Assistive technology

When the word “digital” is used in the library or literary world, one automatically thinks of e-books, apps, e-readers, etc. While I agree that all these technologies are vital and important, I am also interested in the assistive technologies that are currently available but not frequently discussed.

I recently hosted a program at the library on just this topic. The presentation was led by a local high school junior, Brian Meersma, who was diagnosed in third grade with dyslexia. Brian talked about the challenges and struggles that he and others deal with on a daily basis and how assistive technologies have made succeeding in school possible.

Several apps worth noting for those who struggle with reading are Google Voice SearchInstapaper, and vBooks PDF Voice Reader. Google Voice Search is useful for spelling unfamiliar words. It’s an extremely fast tool and unlike other Smartphone apps, this one speaks the spelling back to you. A unique way to optimize this app is to ask it “How do you spell…” It makes spelling a breeze.

Instapaper allows readers to save content from the web for later use. The app was recently updated to include a dyslexia friendly font on iPhones and iPads, and there is a similar application available for Android platforms, as well. VBook Voice Reader is an app for iPhones, iPod Touch and iPads that reads PDFs aloud using a text-to-speech format. This app has a lot in common with the interface of iBook.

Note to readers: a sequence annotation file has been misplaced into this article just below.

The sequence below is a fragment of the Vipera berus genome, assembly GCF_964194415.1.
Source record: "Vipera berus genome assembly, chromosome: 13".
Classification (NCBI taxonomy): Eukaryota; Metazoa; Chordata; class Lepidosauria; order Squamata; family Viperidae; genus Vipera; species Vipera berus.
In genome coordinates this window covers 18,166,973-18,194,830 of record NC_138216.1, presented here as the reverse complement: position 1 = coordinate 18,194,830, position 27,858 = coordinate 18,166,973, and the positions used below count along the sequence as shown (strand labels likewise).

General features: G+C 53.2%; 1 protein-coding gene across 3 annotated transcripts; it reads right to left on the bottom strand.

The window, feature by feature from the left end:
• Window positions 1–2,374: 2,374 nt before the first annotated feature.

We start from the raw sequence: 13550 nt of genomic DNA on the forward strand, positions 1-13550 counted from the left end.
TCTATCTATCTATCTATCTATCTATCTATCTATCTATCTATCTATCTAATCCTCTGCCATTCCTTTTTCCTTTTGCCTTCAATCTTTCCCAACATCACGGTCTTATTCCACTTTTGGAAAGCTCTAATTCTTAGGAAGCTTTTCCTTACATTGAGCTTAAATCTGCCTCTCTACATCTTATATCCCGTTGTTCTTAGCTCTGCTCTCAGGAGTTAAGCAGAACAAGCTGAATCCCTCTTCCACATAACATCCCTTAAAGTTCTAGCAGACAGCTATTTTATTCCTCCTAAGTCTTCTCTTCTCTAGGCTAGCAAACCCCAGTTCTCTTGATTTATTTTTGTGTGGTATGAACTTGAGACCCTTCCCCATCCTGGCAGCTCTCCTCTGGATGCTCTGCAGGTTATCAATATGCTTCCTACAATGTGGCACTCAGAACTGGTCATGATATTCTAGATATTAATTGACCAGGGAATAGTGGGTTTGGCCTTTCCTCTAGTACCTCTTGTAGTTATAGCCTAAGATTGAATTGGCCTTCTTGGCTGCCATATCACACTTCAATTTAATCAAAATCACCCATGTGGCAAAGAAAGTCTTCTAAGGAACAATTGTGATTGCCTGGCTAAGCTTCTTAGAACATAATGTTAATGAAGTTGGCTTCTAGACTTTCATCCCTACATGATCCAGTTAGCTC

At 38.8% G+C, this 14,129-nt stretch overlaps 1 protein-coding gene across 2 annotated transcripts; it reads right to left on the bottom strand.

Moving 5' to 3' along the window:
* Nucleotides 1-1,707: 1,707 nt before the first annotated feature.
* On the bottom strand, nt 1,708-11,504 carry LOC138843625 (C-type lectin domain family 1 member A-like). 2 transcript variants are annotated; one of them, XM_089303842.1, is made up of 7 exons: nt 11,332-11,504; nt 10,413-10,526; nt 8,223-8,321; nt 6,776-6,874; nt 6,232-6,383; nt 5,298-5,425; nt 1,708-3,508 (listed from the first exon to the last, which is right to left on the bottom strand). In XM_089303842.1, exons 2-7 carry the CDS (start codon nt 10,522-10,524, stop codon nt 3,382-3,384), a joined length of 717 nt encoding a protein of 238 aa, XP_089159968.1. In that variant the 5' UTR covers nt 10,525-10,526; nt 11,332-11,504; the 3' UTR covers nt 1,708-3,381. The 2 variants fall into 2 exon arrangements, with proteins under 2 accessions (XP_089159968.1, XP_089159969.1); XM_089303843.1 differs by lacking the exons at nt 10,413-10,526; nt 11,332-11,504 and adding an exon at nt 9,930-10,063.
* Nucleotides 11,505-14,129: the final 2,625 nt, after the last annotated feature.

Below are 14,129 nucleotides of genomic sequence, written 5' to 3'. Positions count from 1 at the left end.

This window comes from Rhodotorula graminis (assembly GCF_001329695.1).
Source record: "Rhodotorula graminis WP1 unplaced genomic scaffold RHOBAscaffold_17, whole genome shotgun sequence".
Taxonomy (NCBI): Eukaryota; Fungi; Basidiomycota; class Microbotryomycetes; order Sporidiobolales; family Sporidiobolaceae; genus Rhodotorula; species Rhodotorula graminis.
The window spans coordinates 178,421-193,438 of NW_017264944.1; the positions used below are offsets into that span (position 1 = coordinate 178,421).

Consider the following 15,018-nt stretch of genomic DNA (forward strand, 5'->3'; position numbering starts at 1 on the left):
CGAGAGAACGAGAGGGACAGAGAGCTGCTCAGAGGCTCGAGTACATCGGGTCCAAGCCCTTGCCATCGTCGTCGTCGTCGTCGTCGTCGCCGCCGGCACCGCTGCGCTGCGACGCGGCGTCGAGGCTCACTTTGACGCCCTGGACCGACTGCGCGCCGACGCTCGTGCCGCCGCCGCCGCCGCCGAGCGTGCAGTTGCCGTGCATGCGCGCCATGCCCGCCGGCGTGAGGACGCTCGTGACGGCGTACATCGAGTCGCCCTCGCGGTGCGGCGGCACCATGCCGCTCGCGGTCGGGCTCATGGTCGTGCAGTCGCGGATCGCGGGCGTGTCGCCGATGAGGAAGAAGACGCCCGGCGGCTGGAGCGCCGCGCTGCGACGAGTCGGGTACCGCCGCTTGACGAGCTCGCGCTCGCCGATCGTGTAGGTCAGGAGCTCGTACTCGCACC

While many of these apps seem too sophisticated for the pre-school set, there are many that are available for younger children. Alphabet Zoo is a free app that helps teach letter and sound pairings in a leveled game situation. Bob Books is another preschool friendly application that helps to develop early literacy skills by sounding out and reviewing very simple words in a bright, colorful game format. At a cost of $1.99, it’s worth the investment.

Two other applications that are noteworthy are Bugsy Pre-K and First Word Sampler. Bugsy Pre-K teaches essential pre-k skills such as colors, shapes, letter and number recognition. It strikes a perfect balance between learning and play and is nominally priced at $2.99. It is available for iPads and iPod Touch. First Word Sampler, is also great for toddlers and pre-schoolers. This is a free program that aides in building early language development skills.

There is a wonderful world of apps available for little or no cost that can assist struggling readers. Many have special wide range appeal for the littlest users who are just being introduced to technology. For more information on assistive technologies, please drop me an email at

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